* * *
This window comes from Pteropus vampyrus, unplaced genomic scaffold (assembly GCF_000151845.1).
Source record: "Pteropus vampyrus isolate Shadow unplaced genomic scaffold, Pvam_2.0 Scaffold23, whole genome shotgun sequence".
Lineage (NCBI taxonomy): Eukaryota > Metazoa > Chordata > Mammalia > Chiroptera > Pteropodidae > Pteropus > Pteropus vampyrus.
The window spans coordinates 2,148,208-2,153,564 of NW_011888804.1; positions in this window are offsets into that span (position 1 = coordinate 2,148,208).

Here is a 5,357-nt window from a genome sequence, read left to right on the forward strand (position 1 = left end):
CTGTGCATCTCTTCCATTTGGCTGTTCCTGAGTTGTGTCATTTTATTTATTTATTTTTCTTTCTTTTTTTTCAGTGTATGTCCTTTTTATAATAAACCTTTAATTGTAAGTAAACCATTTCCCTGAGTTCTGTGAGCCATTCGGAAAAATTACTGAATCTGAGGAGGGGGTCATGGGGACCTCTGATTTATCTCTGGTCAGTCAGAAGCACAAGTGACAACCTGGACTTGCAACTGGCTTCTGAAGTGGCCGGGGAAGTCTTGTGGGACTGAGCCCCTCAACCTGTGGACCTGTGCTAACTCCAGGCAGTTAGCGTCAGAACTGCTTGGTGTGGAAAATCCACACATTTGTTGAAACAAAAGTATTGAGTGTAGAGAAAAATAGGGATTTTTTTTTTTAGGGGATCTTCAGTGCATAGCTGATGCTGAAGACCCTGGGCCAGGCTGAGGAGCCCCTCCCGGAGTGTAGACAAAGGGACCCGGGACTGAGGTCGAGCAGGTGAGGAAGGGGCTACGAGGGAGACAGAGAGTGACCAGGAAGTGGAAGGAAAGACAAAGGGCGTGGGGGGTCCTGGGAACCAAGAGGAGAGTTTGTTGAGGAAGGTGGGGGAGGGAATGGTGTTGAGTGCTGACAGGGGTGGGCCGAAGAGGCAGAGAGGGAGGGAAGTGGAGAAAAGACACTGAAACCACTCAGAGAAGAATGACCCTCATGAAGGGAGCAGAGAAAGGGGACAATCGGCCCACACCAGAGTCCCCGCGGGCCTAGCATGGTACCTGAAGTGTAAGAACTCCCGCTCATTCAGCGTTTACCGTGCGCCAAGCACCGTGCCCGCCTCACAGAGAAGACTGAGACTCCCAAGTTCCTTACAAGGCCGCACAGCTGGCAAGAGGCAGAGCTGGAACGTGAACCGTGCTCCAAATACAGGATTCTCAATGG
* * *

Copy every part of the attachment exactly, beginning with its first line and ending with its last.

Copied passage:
This window comes from Pteropus vampyrus, unplaced genomic scaffold (assembly GCF_000151845.1).
Source record: "Pteropus vampyrus isolate Shadow unplaced genomic scaffold, Pvam_2.0 Scaffold23, whole genome shotgun sequence".
Lineage (NCBI taxonomy): Eukaryota > Metazoa > Chordata > Mammalia > Chiroptera > Pteropodidae > Pteropus > Pteropus vampyrus.
The window spans coordinates 2,148,208-2,153,564 of NW_011888804.1; positions in this window are offsets into that span (position 1 = coordinate 2,148,208).

Here is a 5,357-nt window from a genome sequence, read left to right on the forward strand (position 1 = left end):
CTGTGCATCTCTTCCATTTGGCTGTTCCTGAGTTGTGTCATTTTATTTATTTATTTTTCTTTCTTTTTTTTCAGTGTATGTCCTTTTTATAATAAACCTTTAATTGTAAGTAAACCATTTCCCTGAGTTCTGTGAGCCATTCGGAAAAATTACTGAATCTGAGGAGGGGGTCATGGGGACCTCTGATTTATCTCTGGTCAGTCAGAAGCACAAGTGACAACCTGGACTTGCAACTGGCTTCTGAAGTGGCCGGGGAAGTCTTGTGGGACTGAGCCCCTCAACCTGTGGACCTGTGCTAACTCCAGGCAGTTAGCGTCAGAACTGCTTGGTGTGGAAAATCCACACATTTGTTGAAACAAAAGTATTGAGTGTAGAGAAAAATAGGGATTTTTTTTTTTAGGGGATCTTCAGTGCATAGCTGATGCTGAAGACCCTGGGCCAGGCTGAGGAGCCCCTCCCGGAGTGTAGACAAAGGGACCCGGGACTGAGGTCGAGCAGGTGAGGAAGGGGCTACGAGGGAGACAGAGAGTGACCAGGAAGTGGAAGGAAAGACAAAGGGCGTGGGGGGTCCTGGGAACCAAGAGGAGAGTTTGTTGAGGAAGGTGGGGGAGGGAATGGTGTTGAGTGCTGACAGGGGTGGGCCGAAGAGGCAGAGAGGGAGGGAAGTGGAGAAAAGACACTGAAACCACTCAGAGAAGAATGACCCTCATGAAGGGAGCAGAGAAAGGGGACAATCGGCCCACACCAGAGTCCCCGCGGGCCTAGCATGGTACCTGAAGTGTAAGAACTCCCGCTCATTCAGCGTTTACCGTGCGCCAAGCACCGTGCCCGCCTCACAGAGAAGACTGAGACTCCCAAGTTCCTTACAAGGCCGCACAGCTGGCAAGAGGCAGAGCTGGAACGTGAACCGTGCTCCAAATACAGGATTCTCAATGG